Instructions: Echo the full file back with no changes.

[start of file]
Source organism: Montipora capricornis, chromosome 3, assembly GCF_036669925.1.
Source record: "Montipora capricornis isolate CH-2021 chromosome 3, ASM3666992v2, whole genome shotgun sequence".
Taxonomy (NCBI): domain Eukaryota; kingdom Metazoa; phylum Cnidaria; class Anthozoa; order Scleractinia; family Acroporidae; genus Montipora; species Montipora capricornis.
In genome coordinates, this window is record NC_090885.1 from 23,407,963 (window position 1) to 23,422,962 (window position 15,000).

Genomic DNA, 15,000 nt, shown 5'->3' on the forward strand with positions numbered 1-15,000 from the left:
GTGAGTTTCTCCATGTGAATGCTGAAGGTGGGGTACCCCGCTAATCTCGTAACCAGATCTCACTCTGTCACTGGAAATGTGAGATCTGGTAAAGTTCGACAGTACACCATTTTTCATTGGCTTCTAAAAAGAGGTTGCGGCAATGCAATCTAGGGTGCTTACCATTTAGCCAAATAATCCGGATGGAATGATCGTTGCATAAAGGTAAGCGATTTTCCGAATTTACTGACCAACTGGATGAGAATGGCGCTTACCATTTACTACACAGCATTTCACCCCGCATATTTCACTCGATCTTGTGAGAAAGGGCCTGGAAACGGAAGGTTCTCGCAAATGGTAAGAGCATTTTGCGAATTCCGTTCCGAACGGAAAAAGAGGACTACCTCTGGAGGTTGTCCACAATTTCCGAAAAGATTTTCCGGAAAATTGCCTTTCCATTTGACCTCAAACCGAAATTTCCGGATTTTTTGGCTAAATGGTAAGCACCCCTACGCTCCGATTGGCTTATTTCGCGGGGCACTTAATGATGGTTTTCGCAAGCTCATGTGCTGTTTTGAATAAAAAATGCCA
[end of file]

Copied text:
Source organism: Montipora capricornis, chromosome 3, assembly GCF_036669925.1.
Source record: "Montipora capricornis isolate CH-2021 chromosome 3, ASM3666992v2, whole genome shotgun sequence".
Taxonomy (NCBI): domain Eukaryota; kingdom Metazoa; phylum Cnidaria; class Anthozoa; order Scleractinia; family Acroporidae; genus Montipora; species Montipora capricornis.
In genome coordinates, this window is record NC_090885.1 from 23,407,963 (window position 1) to 23,422,962 (window position 15,000).

Genomic DNA, 15,000 nt, shown 5'->3' on the forward strand with positions numbered 1-15,000 from the left:
GTGAGTTTCTCCATGTGAATGCTGAAGGTGGGGTACCCCGCTAATCTCGTAACCAGATCTCACTCTGTCACTGGAAATGTGAGATCTGGTAAAGTTCGACAGTACACCATTTTTCATTGGCTTCTAAAAAGAGGTTGCGGCAATGCAATCTAGGGTGCTTACCATTTAGCCAAATAATCCGGATGGAATGATCGTTGCATAAAGGTAAGCGATTTTCCGAATTTACTGACCAACTGGATGAGAATGGCGCTTACCATTTACTACACAGCATTTCACCCCGCATATTTCACTCGATCTTGTGAGAAAGGGCCTGGAAACGGAAGGTTCTCGCAAATGGTAAGAGCATTTTGCGAATTCCGTTCCGAACGGAAAAAGAGGACTACCTCTGGAGGTTGTCCACAATTTCCGAAAAGATTTTCCGGAAAATTGCCTTTCCATTTGACCTCAAACCGAAATTTCCGGATTTTTTGGCTAAATGGTAAGCACCCCTACGCTCCGATTGGCTTATTTCGCGGGGCACTTAATGATGGTTTTCGCAAGCTCATGTGCTGTTTTGAATAAAAAATGCCA